NCM Awards Show Is Launching Pad
for First National "Ethnic Pulitzers"


San Jose, CA: New California Media is going national. Just before changing its name to New America Media, the San Francisco-based group threw its 7th Annual Awards ceremony, celebrating the best journalism in California's ethnic media, on Jan. 26 in San Jose.
The sold out banquet boasted an audience of 800, and included journalists, advertisers, community advocates and elected officials - from California Secretary of State Bruce McPherson to media leaders like Hardy Brown, publisher of San Bernardino's Black Voice news and Rick Rodriguez, president of the American Association of Newspaper Editors and editor of the Sacramento Bee.
"The award winners kept repeating 'New America Media,'" said executive director Sandy Close, "as if the name magnified all of us in the room by putting us on the national stage."
The ceremony celebrates ethnic media of all types; television, print, radio and Internet news organizations submit entries in multiple categories, including health care, investigative reporting, youth voices and international affairs. Many of the stories focus on immigrant tales of successes and obstacles in their new country. Winners reported stories ranging from an underground economy of cars sold to illegal immigrants - to Indian American men falling victim to extortion through exploitation of Indian dowry laws.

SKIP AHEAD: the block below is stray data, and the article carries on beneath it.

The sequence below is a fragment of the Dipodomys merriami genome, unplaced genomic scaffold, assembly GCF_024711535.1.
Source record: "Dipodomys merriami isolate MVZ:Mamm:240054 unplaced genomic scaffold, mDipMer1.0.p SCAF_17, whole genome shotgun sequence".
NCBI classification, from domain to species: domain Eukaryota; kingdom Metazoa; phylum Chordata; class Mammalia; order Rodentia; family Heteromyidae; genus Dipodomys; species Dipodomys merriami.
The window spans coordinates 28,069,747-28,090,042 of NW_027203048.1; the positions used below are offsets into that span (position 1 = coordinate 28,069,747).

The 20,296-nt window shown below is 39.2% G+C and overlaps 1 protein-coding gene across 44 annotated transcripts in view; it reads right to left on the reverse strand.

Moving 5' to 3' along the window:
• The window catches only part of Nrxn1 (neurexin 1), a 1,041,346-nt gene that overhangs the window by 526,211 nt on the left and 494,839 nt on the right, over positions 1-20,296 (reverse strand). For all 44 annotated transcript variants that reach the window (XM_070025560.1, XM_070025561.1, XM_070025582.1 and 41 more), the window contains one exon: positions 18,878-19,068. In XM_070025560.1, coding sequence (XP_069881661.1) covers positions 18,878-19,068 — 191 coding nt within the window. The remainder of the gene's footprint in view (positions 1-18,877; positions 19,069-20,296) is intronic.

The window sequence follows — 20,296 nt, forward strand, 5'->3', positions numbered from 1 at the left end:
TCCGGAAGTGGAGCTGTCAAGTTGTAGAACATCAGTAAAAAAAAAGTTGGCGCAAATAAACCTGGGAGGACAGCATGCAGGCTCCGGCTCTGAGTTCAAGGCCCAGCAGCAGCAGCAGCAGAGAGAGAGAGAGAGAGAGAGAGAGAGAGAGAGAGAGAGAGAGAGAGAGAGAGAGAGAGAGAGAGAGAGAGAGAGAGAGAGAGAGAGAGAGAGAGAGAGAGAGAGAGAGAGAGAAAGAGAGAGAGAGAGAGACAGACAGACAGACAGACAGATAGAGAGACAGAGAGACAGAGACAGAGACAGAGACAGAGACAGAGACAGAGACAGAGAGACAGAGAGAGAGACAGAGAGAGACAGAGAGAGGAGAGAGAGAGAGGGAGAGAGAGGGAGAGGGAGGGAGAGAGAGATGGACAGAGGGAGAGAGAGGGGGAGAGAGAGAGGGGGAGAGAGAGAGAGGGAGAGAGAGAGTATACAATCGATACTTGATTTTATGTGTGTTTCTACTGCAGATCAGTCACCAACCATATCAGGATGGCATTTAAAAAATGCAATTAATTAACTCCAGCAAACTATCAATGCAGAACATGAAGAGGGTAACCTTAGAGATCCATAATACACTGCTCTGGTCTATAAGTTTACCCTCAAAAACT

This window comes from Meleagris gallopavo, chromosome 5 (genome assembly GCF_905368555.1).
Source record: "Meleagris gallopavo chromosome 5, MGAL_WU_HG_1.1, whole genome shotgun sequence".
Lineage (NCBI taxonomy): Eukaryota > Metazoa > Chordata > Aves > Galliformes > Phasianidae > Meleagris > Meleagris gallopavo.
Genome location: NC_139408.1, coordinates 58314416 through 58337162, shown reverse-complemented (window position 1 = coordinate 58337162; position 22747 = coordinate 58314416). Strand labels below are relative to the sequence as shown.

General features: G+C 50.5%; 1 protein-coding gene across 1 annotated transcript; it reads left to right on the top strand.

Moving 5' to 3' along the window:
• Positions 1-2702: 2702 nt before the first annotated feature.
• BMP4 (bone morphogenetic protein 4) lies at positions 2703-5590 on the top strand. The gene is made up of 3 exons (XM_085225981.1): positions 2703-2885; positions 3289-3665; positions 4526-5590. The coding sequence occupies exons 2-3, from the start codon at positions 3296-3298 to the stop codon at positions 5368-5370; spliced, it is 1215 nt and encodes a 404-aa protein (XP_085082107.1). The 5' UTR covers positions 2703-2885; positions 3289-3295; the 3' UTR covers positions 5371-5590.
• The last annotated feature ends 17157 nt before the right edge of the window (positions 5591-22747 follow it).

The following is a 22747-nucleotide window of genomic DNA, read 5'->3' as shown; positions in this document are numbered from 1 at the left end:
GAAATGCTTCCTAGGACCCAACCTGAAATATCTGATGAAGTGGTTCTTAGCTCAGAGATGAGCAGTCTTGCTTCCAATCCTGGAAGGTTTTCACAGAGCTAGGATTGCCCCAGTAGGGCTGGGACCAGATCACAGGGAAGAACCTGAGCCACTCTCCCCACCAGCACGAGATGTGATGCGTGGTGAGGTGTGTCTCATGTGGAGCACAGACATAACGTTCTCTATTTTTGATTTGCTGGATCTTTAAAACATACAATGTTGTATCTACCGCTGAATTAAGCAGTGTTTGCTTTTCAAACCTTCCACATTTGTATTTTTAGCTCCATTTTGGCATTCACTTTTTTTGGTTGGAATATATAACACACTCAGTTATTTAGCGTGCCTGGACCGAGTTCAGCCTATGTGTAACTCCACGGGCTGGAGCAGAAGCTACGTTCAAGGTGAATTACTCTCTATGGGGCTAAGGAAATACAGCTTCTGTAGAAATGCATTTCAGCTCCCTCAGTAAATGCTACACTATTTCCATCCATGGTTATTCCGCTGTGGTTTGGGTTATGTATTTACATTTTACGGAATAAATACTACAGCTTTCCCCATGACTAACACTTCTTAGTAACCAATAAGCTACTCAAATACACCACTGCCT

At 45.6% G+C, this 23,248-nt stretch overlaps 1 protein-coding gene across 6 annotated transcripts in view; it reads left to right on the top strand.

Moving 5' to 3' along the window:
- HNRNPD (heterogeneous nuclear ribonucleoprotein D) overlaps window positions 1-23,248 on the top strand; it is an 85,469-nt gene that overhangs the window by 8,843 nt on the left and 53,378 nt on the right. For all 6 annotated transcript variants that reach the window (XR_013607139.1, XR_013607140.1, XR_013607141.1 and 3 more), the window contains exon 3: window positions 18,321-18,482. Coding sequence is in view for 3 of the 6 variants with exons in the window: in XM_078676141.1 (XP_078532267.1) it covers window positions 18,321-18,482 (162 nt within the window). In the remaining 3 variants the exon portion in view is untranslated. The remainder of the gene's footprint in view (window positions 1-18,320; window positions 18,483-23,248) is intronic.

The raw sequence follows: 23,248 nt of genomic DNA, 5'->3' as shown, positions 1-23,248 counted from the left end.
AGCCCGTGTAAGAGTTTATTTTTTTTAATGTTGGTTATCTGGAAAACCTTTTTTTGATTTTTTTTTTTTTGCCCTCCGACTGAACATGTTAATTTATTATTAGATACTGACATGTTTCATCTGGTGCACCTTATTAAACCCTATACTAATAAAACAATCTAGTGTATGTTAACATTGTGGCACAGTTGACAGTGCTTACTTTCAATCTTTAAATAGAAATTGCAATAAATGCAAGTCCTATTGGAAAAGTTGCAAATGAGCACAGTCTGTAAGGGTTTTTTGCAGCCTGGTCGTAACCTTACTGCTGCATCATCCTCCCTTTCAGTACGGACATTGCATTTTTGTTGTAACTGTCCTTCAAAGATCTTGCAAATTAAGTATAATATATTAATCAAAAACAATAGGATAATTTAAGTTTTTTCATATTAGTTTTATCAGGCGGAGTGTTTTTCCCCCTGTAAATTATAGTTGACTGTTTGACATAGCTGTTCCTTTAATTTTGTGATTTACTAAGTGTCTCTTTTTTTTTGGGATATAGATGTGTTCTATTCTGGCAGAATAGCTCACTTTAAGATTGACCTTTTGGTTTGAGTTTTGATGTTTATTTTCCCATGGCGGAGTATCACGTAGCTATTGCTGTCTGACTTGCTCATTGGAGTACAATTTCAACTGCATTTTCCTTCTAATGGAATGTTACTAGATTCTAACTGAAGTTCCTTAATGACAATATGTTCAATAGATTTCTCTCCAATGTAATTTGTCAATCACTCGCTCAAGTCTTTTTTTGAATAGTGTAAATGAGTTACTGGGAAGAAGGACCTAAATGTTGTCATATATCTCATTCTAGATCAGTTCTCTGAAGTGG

Congressman Mike Honda, a speaker at the event, said the role of journalists as "rabble rousers" is important to raise questions on topics Americans seldom consider. He points to former Army Chaplain Capt. James Yee, an awardee at the event, as one example.
Capt. Yee served the Muslim detainees in Guantanamo Bay as a chaplain. He was arrested on espionage charges and spent 76 days in solitary confinement.
Bernard Lloyd, an advertising representative at Los Angeles Sentinel, a weekly serving the African American community, said he read Yee's story in a major newspaper and thought, "This guy is going to spend the rest of his life in jail." He read another, he said, and thought, "This guy is definitely going to spend the rest of his life in jail." Only after picking up the Japanese-American paper Rafu Shimpo did he read an account of the story that was less "cut and dry," Lloyd said.
Yee was eventually cleared of all charges and was given an honorary discharge from the Army.
Lloyd also said Sandy Close made a "great idea" come to life through organizing the ethnic media. He compared NCM with the more established New York Press Club, saying the California upstart is earning its way to national recognition. Close's outfit represents publications "never recognized outside their own communities," he said.
Public relations consultant Lee Callaway and husband of honoree Tami Adachi of PG&E, said "more people need to be aware of how important it is to work with ethnic media."
At the ceremony, New America Media also announced the First National "Ethnic Pulitzers," scheduled for November 14, 2006 in Washington, DC.

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